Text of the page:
Study Finds Association between High Exposure to Radio Frequency Radiation and Cancer in Rats
The National Toxicology Program and a panel of external scientific experts have concluded that high exposure to the kind of radio frequency radiation generated by older cell phones is associated with heart tumors in male rats, according to final reports of NTP studies released in November. NTP Senior Scientist John Bucher cautioned that the results are not directly applicable to humans. “The exposures used in the studies cannot be compared directly to the exposure that humans experience when using a cell phone,” Bucher said in an NTP press release. “In our studies, rats and mice received radio frequency radiation across their whole bodies. By contrast, people are mostly exposed in specific local tissues close to where they hold the phone. In addition, the exposure levels and durations in our studies were greater than what people experience.” The studies subjected rats and mice to radiation similar to that used in 2G and 3G cell phones, which were standard technologies when the studies were conceived in the 1990s. Two common technologies for transmitting cell phone signals were tested: Code Division Multiple Access, or CDMA; and Global System for Mobile Communications, or GSM. The animals were exposed to radio frequency radiation intermittently, nine hours a day, for a period of two years. According to NTP, the lowest exposure level used in the studies was equal to the maximum local tissue exposure currently allowed for cell phone users.  In addition to showing clear evidence related to heart tumors, the studies also showed some evidence of a link between radio frequency radiation and tumors in the brains and adrenal glands of male rats. Results were inconclusive for female rats and for both male and female mice. The studies did not address the types of radio frequency radiation used in today’s wireless networks and in 4G and 5G cell phones. While the studies subjected animals to radiation across their entire bodies at exposure levels and durations greater than those experienced by humans from normal cell phone use, an NTP fact sheet says that the studies “question the long-held assumption that radio frequency radiation is of no concern as long as the energy level is low and does not significantly heat the tissues.” NTP plans to collaborate with the National Institute of Standards and Technology and the IT’IS Foundation on future studies of cell phone radiation. According to NTP, these shorter-term studies will investigate the possibility of DNA damage in exposed tissues and will attempt to identify biomarkers of damage from radio frequency radiation. The new studies will reportedly be designed to keep pace with changing cell phone technologies. More information about the studies is available from the NTP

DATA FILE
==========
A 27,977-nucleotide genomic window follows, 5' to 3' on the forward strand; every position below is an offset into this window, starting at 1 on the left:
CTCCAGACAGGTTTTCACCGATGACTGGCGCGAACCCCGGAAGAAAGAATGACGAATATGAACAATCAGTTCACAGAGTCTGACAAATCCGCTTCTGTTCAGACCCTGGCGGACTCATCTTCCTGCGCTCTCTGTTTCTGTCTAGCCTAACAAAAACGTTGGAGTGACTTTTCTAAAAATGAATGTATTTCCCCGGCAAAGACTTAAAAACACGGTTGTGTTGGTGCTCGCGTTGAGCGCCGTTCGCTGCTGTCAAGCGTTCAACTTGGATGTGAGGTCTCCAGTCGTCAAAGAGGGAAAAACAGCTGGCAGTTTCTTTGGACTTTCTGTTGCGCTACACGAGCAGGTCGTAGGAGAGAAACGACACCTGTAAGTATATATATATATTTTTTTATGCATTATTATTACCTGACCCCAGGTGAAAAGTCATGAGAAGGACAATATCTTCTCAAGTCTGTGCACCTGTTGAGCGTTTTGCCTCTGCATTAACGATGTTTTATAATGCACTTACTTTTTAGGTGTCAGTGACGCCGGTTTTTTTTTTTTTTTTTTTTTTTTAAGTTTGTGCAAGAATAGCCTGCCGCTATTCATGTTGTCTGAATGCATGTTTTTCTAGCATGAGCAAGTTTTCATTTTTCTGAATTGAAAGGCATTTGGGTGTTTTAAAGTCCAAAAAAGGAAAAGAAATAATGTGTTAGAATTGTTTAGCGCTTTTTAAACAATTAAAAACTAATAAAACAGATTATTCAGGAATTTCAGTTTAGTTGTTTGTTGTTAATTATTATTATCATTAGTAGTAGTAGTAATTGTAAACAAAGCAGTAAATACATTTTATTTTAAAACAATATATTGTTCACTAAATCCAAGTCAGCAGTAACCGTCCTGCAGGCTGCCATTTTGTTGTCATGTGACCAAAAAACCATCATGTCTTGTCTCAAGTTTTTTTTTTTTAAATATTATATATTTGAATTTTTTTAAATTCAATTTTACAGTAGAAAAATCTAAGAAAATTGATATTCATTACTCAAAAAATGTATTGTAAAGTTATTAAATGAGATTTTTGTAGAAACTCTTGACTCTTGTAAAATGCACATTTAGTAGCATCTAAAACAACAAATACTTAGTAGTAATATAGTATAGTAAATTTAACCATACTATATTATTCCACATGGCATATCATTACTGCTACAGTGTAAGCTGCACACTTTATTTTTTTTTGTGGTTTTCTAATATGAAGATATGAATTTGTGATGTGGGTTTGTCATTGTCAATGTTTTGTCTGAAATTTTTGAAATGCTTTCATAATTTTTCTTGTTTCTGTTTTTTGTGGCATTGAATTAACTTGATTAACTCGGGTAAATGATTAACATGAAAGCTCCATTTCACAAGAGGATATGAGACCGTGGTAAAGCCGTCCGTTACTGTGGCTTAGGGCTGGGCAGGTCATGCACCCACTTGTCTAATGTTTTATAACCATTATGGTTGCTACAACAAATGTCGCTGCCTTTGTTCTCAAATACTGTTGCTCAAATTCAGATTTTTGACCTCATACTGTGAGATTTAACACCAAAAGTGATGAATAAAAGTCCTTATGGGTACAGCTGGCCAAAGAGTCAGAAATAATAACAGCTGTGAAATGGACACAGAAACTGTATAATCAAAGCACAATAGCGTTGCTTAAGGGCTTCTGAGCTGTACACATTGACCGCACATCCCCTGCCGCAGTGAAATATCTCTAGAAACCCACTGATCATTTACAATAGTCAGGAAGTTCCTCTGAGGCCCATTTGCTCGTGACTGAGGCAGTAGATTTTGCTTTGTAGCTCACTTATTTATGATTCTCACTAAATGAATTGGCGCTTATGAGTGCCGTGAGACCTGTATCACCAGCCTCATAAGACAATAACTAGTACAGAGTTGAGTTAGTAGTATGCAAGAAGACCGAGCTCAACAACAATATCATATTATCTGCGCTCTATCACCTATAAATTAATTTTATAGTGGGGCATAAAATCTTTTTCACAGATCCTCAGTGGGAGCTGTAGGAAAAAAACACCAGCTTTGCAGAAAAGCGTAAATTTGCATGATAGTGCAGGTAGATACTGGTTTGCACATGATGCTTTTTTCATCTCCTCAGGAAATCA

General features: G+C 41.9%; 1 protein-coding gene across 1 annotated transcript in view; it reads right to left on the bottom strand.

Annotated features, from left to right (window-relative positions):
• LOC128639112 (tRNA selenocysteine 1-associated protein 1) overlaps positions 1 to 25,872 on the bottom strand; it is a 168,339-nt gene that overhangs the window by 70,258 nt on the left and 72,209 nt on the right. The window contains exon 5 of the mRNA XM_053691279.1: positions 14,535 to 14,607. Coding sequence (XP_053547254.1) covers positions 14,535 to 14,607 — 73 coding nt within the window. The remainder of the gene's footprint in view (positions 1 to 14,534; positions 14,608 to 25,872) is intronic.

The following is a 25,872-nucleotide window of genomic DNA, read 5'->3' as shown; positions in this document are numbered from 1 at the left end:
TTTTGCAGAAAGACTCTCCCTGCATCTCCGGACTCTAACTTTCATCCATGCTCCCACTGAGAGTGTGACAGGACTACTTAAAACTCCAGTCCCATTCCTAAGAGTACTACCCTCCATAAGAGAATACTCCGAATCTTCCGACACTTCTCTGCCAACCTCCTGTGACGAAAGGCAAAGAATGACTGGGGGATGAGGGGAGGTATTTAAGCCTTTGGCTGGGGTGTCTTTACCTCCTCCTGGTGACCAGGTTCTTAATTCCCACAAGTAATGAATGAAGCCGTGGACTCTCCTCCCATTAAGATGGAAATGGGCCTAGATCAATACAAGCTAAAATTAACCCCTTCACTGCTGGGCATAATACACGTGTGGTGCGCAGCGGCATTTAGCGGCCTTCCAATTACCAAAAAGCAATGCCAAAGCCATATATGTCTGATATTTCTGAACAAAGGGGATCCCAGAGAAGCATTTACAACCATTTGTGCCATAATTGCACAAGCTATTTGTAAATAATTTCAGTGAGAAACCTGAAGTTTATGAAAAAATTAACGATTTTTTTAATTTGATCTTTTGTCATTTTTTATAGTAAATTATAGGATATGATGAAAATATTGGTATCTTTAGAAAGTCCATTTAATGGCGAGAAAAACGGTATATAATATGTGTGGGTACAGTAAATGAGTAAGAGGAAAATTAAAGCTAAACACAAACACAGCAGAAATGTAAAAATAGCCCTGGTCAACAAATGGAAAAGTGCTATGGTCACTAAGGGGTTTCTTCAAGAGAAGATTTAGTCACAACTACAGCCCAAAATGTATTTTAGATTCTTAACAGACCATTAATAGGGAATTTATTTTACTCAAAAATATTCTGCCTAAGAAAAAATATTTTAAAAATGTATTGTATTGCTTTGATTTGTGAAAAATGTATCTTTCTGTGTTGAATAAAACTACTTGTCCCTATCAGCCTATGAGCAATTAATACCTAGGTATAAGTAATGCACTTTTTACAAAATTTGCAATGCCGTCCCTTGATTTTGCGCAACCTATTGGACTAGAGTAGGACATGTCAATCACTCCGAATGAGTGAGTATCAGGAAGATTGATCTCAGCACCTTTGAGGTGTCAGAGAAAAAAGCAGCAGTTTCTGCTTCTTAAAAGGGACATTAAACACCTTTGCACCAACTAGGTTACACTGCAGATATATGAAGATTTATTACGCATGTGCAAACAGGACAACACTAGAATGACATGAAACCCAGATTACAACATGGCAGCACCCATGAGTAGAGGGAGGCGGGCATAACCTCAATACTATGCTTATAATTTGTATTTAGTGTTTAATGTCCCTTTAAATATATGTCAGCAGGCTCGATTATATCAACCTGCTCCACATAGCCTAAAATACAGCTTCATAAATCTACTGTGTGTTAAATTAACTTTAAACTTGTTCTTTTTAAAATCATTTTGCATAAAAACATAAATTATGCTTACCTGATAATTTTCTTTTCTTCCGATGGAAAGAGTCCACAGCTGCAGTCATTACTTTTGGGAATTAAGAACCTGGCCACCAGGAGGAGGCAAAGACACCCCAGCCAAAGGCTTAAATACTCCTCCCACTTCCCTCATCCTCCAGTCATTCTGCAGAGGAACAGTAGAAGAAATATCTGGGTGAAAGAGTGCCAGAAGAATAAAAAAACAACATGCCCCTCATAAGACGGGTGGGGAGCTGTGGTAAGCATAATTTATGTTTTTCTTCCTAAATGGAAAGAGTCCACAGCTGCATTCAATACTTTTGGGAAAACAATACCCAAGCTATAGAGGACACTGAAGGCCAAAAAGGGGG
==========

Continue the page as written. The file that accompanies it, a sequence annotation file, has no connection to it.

and from the agency's
press release
and fact sheet (